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The best fitness trackers you can buy right now

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You can pay big bucks for a personal trainer or a gym membership to begin living a healthier lifestyle, but that may not be necessary. One of the easiest and best ways to lose weight and get healthier is by walking. The Centers for Disease Control and Prevention recommends that adults get at least 150 minutes of moderate-intensity aerobic activity, such as brisk walking, per week for overall health benefits.

The boom of connected devices has made it easier than ever to monitor your daily activity progress and motivate you to reach your fitness goals. We’ve tested dozens of activity and fitness trackers at CNET over the past year and came away impressed by only a handful of them. These are the best trackers that you can buy right now.

Affordable trackers

Pivotal Tracker 1

The Pivotal Tracker 1 is the most affordable fitness tracker we have ever tested. Pivotal Living, a startup based in Seattle, has taken a unique approach and is offering the tracker as part of a yearly subscription plan. The US-only device is available for only $12, which also gets you access to the company’s Android and iOS app. The following year you can pay $12 more for another year of access to the app. Pivotal Living will even provide you with a new band.

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The Pivotal Tracker 1 is capable of tracking your steps taken, distance traveled, calories burned, active time and sleep. Battery life is around a week, and it has inactivity alerts, a silent alarm feature to wake you in the morning and daily and day-specific activity goals. The tracker isn’t waterproof, however, and we found that it wasn’t all that accurate when it came to distance tracking. There were also some concerns with the build quality of the band — not entirely unexpected at the price.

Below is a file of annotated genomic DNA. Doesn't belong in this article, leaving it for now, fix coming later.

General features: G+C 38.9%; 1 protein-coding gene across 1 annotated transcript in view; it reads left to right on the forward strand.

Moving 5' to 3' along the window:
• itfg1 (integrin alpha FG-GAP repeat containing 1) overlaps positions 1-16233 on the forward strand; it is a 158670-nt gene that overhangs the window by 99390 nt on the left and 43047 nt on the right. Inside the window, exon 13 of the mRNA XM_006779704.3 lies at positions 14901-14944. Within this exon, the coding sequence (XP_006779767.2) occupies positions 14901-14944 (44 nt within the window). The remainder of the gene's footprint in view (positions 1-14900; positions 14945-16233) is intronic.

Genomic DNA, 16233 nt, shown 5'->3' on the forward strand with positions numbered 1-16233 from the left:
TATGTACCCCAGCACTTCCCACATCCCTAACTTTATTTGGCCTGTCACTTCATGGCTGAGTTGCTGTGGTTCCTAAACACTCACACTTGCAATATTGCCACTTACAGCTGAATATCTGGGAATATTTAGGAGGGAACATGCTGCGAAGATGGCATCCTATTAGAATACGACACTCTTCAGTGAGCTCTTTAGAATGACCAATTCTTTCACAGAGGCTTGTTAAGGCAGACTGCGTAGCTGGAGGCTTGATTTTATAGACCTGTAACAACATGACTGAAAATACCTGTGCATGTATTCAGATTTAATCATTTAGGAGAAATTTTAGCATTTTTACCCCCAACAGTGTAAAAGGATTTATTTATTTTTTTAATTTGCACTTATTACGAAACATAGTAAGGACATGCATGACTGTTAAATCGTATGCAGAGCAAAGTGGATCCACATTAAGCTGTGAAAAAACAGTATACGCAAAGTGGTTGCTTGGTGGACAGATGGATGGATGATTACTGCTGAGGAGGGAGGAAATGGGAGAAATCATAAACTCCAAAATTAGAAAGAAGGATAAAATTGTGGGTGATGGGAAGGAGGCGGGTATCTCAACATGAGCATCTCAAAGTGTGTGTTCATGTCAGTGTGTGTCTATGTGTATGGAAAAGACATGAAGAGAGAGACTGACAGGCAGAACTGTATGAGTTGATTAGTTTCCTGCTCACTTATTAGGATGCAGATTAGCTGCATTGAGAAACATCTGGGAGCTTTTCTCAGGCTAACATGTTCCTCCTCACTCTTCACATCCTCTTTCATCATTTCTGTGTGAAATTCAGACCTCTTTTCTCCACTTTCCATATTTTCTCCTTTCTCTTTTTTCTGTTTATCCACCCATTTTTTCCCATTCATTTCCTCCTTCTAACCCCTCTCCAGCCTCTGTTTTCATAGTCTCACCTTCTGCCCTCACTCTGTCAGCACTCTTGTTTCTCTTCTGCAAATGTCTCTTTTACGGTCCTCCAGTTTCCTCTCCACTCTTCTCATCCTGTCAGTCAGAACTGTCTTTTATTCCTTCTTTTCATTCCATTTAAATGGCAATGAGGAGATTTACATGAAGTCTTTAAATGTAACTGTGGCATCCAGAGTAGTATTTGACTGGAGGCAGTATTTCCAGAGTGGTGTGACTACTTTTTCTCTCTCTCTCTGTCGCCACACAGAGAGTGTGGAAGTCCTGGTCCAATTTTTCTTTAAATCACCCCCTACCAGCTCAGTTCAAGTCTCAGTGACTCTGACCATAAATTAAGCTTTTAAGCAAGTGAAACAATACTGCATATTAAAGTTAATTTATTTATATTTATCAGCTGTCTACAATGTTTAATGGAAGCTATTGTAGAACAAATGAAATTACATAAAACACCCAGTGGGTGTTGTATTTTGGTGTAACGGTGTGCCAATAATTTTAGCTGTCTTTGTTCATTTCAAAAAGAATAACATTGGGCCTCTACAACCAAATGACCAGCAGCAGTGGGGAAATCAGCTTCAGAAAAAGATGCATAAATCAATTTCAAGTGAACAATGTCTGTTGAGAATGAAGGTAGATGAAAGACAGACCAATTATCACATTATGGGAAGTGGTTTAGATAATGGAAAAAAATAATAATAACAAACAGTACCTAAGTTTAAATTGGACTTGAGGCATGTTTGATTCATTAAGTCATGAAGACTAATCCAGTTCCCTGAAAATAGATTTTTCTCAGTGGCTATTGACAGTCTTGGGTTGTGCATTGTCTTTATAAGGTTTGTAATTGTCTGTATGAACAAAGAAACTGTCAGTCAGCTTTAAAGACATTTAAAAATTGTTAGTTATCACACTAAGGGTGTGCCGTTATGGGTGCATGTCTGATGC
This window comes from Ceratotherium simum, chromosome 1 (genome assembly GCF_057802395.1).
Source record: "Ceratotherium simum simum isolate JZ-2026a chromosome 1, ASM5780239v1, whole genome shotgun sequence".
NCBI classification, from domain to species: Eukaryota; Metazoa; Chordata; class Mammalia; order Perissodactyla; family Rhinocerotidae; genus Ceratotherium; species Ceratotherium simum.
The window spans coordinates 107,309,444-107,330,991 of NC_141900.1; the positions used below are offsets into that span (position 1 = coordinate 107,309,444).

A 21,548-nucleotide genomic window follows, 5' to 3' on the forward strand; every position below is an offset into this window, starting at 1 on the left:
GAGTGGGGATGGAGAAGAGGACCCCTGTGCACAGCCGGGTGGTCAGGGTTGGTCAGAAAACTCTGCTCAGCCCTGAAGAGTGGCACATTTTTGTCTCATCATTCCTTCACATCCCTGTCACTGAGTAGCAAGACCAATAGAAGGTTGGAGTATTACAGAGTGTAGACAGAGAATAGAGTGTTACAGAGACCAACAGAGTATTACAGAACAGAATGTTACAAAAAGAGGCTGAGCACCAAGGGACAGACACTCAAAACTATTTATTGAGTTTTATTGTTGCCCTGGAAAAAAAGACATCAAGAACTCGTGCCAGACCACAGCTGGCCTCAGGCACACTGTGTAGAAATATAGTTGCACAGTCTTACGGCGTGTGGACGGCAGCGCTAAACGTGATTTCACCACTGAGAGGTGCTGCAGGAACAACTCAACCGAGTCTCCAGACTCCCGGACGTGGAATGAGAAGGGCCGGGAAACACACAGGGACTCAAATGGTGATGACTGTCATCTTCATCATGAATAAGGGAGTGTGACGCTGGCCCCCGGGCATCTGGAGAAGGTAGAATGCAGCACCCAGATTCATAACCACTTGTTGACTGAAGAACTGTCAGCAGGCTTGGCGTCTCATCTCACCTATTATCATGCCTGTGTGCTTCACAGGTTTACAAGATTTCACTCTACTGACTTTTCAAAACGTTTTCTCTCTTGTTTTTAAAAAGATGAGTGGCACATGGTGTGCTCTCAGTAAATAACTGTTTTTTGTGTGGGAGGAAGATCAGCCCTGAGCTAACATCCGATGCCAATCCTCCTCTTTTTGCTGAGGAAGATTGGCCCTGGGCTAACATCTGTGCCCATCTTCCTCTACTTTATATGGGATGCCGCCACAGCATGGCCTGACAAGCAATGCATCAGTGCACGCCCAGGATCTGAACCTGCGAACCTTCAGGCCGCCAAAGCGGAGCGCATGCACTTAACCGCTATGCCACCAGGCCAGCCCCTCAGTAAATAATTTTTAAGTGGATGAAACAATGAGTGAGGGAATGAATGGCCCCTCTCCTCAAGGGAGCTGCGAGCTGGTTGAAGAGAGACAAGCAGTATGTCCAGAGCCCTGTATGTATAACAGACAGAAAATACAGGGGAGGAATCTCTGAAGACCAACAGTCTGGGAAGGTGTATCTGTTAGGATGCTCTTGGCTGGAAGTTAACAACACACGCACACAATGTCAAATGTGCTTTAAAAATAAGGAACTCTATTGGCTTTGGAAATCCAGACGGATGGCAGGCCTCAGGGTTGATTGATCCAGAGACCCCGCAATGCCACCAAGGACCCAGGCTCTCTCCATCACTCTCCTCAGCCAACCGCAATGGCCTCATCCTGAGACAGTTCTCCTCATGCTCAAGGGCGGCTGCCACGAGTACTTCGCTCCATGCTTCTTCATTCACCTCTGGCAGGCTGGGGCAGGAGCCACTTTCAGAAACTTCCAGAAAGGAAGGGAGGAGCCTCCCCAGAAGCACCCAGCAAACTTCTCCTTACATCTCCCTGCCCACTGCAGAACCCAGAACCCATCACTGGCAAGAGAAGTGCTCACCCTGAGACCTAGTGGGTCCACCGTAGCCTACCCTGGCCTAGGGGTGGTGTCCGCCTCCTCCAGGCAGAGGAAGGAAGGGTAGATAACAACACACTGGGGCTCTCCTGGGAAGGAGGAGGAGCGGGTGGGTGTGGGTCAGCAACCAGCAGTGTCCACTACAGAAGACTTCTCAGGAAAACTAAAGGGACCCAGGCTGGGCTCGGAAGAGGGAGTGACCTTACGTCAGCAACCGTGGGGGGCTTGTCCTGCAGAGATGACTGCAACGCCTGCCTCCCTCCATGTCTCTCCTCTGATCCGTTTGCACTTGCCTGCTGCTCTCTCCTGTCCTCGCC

The company’s mobile app is well-designed, although there is no food tracking and you can’t sync with other third-party apps. You should also be aware that the influx of traffic from such an affordable device has caused some problems with the company’s servers, mainly on Android. Users have reported syncing issues, random reboots and app crashes. The company has vowed to fix these problems, although it is expected to take a couple of weeks to complete. Read our full review of the Pivotal Tracker 1.

Misfit Flash

The second tracker on our list is the Misfit Flash. This small (and waterproof) device tracks your steps, distance and calories. There is also automatic sleep tracking, and it has a replaceable coin battery that lasts six months. The tracker can be worn on your wrist or your waist with an included clip-on accessory. The mobile app, available for Android, iOS and Windows Phone, also integrates with a variety of other ecosystems, such as RunKeeper, MapMyFitness and MyFitnessPal.